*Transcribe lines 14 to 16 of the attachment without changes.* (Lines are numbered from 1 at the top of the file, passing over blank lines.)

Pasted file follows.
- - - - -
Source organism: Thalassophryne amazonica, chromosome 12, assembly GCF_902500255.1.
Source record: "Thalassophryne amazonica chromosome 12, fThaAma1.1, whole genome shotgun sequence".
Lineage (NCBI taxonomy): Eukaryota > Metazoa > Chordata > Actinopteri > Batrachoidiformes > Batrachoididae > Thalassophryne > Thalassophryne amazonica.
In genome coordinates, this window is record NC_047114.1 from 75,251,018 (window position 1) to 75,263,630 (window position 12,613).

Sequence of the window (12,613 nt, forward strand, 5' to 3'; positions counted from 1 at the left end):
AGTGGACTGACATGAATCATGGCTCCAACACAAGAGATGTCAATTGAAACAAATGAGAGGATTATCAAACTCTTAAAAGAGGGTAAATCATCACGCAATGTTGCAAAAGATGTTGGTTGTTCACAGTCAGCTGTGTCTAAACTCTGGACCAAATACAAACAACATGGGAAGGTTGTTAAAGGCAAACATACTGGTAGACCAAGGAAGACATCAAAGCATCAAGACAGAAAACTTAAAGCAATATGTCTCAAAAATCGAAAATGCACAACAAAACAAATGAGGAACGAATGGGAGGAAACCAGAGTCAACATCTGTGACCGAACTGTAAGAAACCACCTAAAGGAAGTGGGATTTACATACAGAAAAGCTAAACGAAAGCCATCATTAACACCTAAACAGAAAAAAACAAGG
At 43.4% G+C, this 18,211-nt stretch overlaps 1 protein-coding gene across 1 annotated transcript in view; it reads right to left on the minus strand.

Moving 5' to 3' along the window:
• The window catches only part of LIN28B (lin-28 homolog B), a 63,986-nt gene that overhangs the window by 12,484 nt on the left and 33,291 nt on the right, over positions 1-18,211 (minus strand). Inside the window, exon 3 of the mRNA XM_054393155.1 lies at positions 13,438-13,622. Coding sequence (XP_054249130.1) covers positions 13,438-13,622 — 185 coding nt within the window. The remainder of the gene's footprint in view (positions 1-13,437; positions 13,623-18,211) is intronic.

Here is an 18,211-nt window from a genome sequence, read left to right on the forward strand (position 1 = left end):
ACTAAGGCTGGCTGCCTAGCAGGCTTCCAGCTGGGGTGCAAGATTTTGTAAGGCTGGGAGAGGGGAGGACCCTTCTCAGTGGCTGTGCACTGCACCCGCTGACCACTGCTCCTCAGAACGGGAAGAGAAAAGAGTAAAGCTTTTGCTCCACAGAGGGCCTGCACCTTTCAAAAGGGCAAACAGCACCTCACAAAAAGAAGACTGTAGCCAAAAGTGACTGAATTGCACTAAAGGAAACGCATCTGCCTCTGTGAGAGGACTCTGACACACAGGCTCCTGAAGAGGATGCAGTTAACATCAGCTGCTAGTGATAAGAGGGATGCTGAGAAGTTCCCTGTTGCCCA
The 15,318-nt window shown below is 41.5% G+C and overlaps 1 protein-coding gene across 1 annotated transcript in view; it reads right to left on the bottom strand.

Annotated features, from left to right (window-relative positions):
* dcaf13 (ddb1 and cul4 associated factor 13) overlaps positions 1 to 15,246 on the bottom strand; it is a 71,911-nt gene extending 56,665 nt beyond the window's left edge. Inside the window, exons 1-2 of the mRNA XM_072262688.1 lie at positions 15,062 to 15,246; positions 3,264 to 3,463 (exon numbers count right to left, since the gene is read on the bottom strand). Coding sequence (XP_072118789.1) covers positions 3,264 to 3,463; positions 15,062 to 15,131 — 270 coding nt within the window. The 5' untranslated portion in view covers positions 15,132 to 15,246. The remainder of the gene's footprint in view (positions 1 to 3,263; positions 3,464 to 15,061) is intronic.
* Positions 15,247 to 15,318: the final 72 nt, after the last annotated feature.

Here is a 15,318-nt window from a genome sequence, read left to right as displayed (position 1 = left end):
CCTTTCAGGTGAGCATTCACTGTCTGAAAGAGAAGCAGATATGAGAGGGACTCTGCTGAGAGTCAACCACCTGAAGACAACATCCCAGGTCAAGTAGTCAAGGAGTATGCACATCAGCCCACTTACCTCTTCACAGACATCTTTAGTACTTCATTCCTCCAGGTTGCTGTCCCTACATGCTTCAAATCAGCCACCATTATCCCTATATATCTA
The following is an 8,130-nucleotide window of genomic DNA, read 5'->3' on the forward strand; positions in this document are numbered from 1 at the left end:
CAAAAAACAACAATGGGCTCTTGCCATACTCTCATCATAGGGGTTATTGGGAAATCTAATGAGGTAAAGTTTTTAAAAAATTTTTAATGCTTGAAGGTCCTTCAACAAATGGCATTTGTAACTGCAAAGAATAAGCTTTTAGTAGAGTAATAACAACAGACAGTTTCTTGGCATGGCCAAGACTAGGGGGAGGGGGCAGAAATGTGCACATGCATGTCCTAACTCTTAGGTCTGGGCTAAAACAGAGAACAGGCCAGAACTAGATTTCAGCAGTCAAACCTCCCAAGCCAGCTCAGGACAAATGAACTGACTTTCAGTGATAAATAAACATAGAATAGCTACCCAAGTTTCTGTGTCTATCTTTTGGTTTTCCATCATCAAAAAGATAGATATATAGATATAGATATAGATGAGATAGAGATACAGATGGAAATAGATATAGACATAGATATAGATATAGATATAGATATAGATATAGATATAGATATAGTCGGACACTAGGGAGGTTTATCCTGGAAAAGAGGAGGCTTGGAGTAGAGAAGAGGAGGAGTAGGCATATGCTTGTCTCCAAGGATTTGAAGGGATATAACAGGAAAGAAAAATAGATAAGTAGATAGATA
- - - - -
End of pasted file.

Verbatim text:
* dcaf13 (ddb1 and cul4 associated factor 13) overlaps positions 1 to 15,246 on the bottom strand; it is a 71,911-nt gene extending 56,665 nt beyond the window's left edge. Inside the window, exons 1-2 of the mRNA XM_072262688.1 lie at positions 15,062 to 15,246; positions 3,264 to 3,463 (exon numbers count right to left, since the gene is read on the bottom strand). Coding sequence (XP_072118789.1) covers positions 3,264 to 3,463; positions 15,062 to 15,131 — 270 coding nt within the window. The 5' untranslated portion in view covers positions 15,132 to 15,246. The remainder of the gene's footprint in view (positions 1 to 3,263; positions 3,464 to 15,061) is intronic.
* Positions 15,247 to 15,318: the final 72 nt, after the last annotated feature.

Here is a 15,318-nt window from a genome sequence, read left to right as displayed (position 1 = left end):